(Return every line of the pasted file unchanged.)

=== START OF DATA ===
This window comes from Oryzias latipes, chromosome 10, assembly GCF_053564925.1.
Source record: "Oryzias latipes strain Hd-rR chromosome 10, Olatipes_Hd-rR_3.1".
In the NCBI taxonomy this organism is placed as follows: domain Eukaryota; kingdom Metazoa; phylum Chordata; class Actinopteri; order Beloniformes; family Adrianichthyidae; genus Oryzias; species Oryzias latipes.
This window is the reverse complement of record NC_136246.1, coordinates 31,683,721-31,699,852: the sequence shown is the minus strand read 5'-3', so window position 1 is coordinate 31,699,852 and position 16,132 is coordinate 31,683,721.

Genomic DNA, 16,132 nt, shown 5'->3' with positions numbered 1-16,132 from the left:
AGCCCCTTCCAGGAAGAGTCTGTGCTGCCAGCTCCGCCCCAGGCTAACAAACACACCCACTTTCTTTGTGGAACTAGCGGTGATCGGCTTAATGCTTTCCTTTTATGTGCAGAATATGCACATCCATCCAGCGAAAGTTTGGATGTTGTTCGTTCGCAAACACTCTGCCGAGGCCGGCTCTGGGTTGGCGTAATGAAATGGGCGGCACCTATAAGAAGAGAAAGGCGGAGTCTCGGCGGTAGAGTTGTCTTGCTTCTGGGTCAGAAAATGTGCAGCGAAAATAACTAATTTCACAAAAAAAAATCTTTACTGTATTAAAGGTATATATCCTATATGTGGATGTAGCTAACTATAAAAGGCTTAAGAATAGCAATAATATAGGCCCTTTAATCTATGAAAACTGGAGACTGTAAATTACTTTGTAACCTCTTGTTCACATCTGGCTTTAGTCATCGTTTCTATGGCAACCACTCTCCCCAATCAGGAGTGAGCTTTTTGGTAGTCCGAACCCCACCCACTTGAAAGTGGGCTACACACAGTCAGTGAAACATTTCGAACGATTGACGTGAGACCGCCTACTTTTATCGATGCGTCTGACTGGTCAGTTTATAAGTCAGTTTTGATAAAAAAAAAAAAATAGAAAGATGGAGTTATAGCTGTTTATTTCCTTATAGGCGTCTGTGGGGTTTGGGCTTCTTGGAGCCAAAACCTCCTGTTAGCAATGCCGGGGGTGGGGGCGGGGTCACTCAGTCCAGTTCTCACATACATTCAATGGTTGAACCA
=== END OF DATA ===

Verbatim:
This window comes from Oryzias latipes, chromosome 10, assembly GCF_053564925.1.
Source record: "Oryzias latipes strain Hd-rR chromosome 10, Olatipes_Hd-rR_3.1".
In the NCBI taxonomy this organism is placed as follows: domain Eukaryota; kingdom Metazoa; phylum Chordata; class Actinopteri; order Beloniformes; family Adrianichthyidae; genus Oryzias; species Oryzias latipes.
This window is the reverse complement of record NC_136246.1, coordinates 31,683,721-31,699,852: the sequence shown is the minus strand read 5'-3', so window position 1 is coordinate 31,699,852 and position 16,132 is coordinate 31,683,721.

Genomic DNA, 16,132 nt, shown 5'->3' with positions numbered 1-16,132 from the left:
AGCCCCTTCCAGGAAGAGTCTGTGCTGCCAGCTCCGCCCCAGGCTAACAAACACACCCACTTTCTTTGTGGAACTAGCGGTGATCGGCTTAATGCTTTCCTTTTATGTGCAGAATATGCACATCCATCCAGCGAAAGTTTGGATGTTGTTCGTTCGCAAACACTCTGCCGAGGCCGGCTCTGGGTTGGCGTAATGAAATGGGCGGCACCTATAAGAAGAGAAAGGCGGAGTCTCGGCGGTAGAGTTGTCTTGCTTCTGGGTCAGAAAATGTGCAGCGAAAATAACTAATTTCACAAAAAAAAATCTTTACTGTATTAAAGGTATATATCCTATATGTGGATGTAGCTAACTATAAAAGGCTTAAGAATAGCAATAATATAGGCCCTTTAATCTATGAAAACTGGAGACTGTAAATTACTTTGTAACCTCTTGTTCACATCTGGCTTTAGTCATCGTTTCTATGGCAACCACTCTCCCCAATCAGGAGTGAGCTTTTTGGTAGTCCGAACCCCACCCACTTGAAAGTGGGCTACACACAGTCAGTGAAACATTTCGAACGATTGACGTGAGACCGCCTACTTTTATCGATGCGTCTGACTGGTCAGTTTATAAGTCAGTTTTGATAAAAAAAAAAAAATAGAAAGATGGAGTTATAGCTGTTTATTTCCTTATAGGCGTCTGTGGGGTTTGGGCTTCTTGGAGCCAAAACCTCCTGTTAGCAATGCCGGGGGTGGGGGCGGGGTCACTCAGTCCAGTTCTCACATACATTCAATGGTTGAACCA